Welcome to our online chat with U.S. Rep. Dennis Moore, 3rd Congressional District Democrat.
The chat took place at 3 p.m. Monday, Oct. 11, and is now closed, but you can read the full transcript on this page.
Moderator: Welcome to our chat with U.S. Rep. Dennis Moore. We'll start our chat with him in a few minutes. Thanks for joining us this afternoon.
Mike, Overland Park: What can Congress do to provide seniors on Medicare with affordable prescription drugs?
Dennis Moore: I have filed a bill called MED ACT that would allow the Secretary of Health and Human Services to negotiate lower drug prices with pharmaceutical companies for 40 million Medicare beneficiaries. Large corporations and HMO's get a group discount and so should seniors. We have 177 Republican and Democrat co-sponsors of this bill. It is endorsed by the Kansas Pharmacists Association.
Pete, Lawrence: What is your position on gay marriage?
Dennis Moore: I personally believe that marriage is between a man and a woman. But marriage is an area that has always been regulated by the states. Our constitution has only been amended 27 times in our nation's history and the first ten were the Bill of Rights. I don't think we should resort to amending the Constitution to correct every perceived social problem. The federal government and the state of Kansas both have a Defense of Marriage Act which protects the concerns the proponents have. They are not doing this for valid reasons, but for political reasons.
Mark, Lawrence: Hello, Rep. Moore.
All I seem to hear in this race is "the Republicans need to get this seat back," etc. My question is: Why? I'm told that you're about as "Republican" as a Democrat can be, if that's possible. So why all the fuss?
Dennis Moore: Good question. I try to look at issues on and issue-by-issue basis. If the President is right, I'll support his proposal. When he is wrong, I'll say, "Mr. President, there is a better way". I believe the people in our district want somebody who will do what is best for our country on a nonpartisan basis and not play the partisan card all the time.
Mike, Lawrence: What do you think of the Lawrence City Commission's resolution calling for repeal of portions of the USA Patriot Act?
Dennis Moore: I voted for the Patriot Act about 3 weeks after the Sept. 11 attack on our country, resulting in the deaths of nearly 3,000 people. Some of the provisions are good, and others were put in with sunsets which would expire after 3 years. Some of the provisions are still good, but I think we need to have a discussion about proposals to permanently extend some provisions of the Patriot Act. For example, I'm not convinced the FBI needs authority to check the reading habits of Americans by having access to their library records. I do strongly support the recommendations of the bipartisan 9/11 Commission. If we want to protect our people and our country -- and we should-- we should move immediately to enact the unanimous recommendations of the commission and stop political posturing. We should remember that on Sept. 11, Republican and Democrats didn't matter -- we were all Americans. We are all Americans.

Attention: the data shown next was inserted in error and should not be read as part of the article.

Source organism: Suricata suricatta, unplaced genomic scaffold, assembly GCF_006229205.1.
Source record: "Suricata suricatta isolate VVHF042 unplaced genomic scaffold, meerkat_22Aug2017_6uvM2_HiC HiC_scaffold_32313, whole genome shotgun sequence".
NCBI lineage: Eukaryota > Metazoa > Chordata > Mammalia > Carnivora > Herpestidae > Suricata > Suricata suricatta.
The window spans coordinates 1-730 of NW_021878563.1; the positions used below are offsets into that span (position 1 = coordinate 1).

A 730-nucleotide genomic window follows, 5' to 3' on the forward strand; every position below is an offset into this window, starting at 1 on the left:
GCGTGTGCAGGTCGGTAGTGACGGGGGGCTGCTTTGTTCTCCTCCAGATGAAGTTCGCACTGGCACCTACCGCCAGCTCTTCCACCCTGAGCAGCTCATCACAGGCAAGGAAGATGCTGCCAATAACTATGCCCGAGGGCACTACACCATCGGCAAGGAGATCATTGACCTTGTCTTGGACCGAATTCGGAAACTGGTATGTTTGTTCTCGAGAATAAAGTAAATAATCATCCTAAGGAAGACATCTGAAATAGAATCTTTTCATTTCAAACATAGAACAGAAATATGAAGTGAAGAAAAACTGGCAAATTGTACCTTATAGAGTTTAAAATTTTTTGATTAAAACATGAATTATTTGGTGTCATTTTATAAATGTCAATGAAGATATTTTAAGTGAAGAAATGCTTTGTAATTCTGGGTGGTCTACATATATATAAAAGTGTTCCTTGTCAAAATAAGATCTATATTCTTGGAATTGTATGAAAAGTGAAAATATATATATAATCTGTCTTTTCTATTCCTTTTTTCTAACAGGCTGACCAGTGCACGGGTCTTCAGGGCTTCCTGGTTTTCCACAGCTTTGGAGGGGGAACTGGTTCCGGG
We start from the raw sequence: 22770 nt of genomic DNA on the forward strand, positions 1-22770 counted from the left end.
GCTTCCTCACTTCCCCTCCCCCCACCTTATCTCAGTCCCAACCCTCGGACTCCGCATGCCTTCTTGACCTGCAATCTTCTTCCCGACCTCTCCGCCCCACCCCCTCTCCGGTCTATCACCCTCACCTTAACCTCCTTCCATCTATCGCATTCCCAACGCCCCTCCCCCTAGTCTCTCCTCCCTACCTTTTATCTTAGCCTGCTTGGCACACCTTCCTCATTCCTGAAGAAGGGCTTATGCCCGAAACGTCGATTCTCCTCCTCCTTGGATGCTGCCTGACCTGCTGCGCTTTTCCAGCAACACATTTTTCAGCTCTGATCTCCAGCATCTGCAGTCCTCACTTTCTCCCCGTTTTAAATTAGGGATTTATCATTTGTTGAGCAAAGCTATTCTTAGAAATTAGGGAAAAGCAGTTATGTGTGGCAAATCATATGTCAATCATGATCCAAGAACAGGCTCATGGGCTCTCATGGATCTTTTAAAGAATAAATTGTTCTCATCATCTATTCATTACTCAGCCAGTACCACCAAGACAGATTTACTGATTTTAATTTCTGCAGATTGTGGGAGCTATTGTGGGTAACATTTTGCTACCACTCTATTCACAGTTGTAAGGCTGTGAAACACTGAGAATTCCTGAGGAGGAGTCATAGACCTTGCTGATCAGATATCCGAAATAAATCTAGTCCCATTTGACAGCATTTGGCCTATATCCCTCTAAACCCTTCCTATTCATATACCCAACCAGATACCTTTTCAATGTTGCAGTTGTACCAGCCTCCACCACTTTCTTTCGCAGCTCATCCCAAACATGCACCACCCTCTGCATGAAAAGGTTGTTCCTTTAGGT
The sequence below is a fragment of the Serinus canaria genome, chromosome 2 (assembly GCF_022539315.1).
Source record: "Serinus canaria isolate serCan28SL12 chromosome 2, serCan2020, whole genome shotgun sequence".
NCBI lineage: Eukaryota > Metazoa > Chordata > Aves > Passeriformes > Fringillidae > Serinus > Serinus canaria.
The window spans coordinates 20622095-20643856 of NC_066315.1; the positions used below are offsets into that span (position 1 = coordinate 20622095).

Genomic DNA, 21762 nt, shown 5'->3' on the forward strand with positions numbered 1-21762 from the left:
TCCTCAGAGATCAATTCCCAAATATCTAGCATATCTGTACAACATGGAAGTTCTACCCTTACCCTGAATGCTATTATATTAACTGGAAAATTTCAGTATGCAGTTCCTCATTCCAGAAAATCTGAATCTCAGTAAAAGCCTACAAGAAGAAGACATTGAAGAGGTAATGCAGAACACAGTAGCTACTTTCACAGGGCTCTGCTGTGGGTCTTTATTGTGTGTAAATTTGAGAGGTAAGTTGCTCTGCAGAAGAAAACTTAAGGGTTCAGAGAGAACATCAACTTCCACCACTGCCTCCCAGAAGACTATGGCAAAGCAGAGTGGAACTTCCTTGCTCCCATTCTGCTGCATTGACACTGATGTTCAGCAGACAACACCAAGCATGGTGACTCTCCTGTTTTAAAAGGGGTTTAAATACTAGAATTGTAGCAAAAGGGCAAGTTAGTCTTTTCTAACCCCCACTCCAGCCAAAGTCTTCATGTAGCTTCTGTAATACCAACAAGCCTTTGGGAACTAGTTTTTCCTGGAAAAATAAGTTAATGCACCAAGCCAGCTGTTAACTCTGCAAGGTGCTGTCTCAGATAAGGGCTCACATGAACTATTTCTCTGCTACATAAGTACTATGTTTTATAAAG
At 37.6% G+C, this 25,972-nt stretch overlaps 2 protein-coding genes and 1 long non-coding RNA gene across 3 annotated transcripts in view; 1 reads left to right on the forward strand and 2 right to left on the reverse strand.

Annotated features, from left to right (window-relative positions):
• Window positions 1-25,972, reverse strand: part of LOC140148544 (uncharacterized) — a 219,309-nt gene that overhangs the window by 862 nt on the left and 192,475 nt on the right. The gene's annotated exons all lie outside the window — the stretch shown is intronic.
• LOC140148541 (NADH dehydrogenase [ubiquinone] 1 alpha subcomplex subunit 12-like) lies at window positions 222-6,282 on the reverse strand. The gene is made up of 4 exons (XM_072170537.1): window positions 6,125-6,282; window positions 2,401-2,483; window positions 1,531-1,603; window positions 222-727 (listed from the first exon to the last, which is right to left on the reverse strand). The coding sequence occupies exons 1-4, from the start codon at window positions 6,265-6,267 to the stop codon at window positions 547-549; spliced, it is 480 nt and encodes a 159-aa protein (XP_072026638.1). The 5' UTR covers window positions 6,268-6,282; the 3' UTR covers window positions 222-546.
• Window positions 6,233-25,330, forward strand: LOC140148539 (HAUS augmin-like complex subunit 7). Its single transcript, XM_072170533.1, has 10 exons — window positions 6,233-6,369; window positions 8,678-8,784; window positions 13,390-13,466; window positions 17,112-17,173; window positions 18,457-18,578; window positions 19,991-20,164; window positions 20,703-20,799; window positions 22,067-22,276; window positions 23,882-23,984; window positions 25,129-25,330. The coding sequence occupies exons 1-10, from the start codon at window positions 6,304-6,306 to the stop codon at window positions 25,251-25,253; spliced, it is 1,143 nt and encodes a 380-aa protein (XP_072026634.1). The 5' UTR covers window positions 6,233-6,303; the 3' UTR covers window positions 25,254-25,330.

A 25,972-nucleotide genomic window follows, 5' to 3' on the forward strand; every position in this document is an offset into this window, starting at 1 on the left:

John, Lawrence: Congressman Moore: I heard that you keep a picture of a wounded Iraqi child in your office as a reminder of the cost of war -- is this true? Do you regret your vote in support of the war?
Dennis Moore: It is true that I do keep a picture of a wounded Iraqi child in my office. I had four classified briefings before the President's "Use of Force Resolution" was presented to Congress. I was convinced -- as were a majority of the House members-- that Iraq had weapons of mass destruction and that there was a reasonable likelihood that they would be used against us or other nations in the region. It appears that intelligence was incorrect. Our NATO allies had the same intelligence. While I'm glad Saddam Hussein is gone, I regret the President did not follow the actions he took after Sept. 11 when he assembled a great coalition of nations to fight terrorism. We had more good will coming to our country from the world community than at any other time in history. That good will is almost all gone. If we had followed the same model again it would have appeared to be not just Americans against Iraqis, but the world against Saddam Hussein.
Moderator: This will be our last question for this chat.
Ray, Overland Park: You've talked a lot in your commercials about protecting Social Security, but how can benefits remain at their current levels when the baby boomers begin to retire?
Dennis Moore: The first bill I filed as a new member of Congress in 1999 was to take Social Security "off budget." This would separate SS funds from other tax revenues and establish a real SS trust fund. We need to get good Republicans and Democrats together, after the election and begin a serious discussion about how to address this problem. The unfunded liability for SS and Medicare is more than $50 trillion. This should not be about Republicans or Democrats; this should be about our people and our country. I think it is appropriate tax policy that our government provides incentives for people to save privately in IRA's, 401K's, and employer pension plans. I proposed a bill -- now law-- that increased the allowable contribution and deduction for IRA's from $2,000 to $5,000. We need to consider more measures of this nature.
Thanks for the chance to be with you all today. I need your vote on November 2.
Moderator: Well, that wraps up our chat with U.S. Rep. Dennis Moore. We'd like to thank our readers and Dennis Moore for participating. Our next chat with a congressional candidate will be with U.S. Rep. Jim Ryun, 2nd District Republican incumbent, at 1:30 p.m. Oct. 19.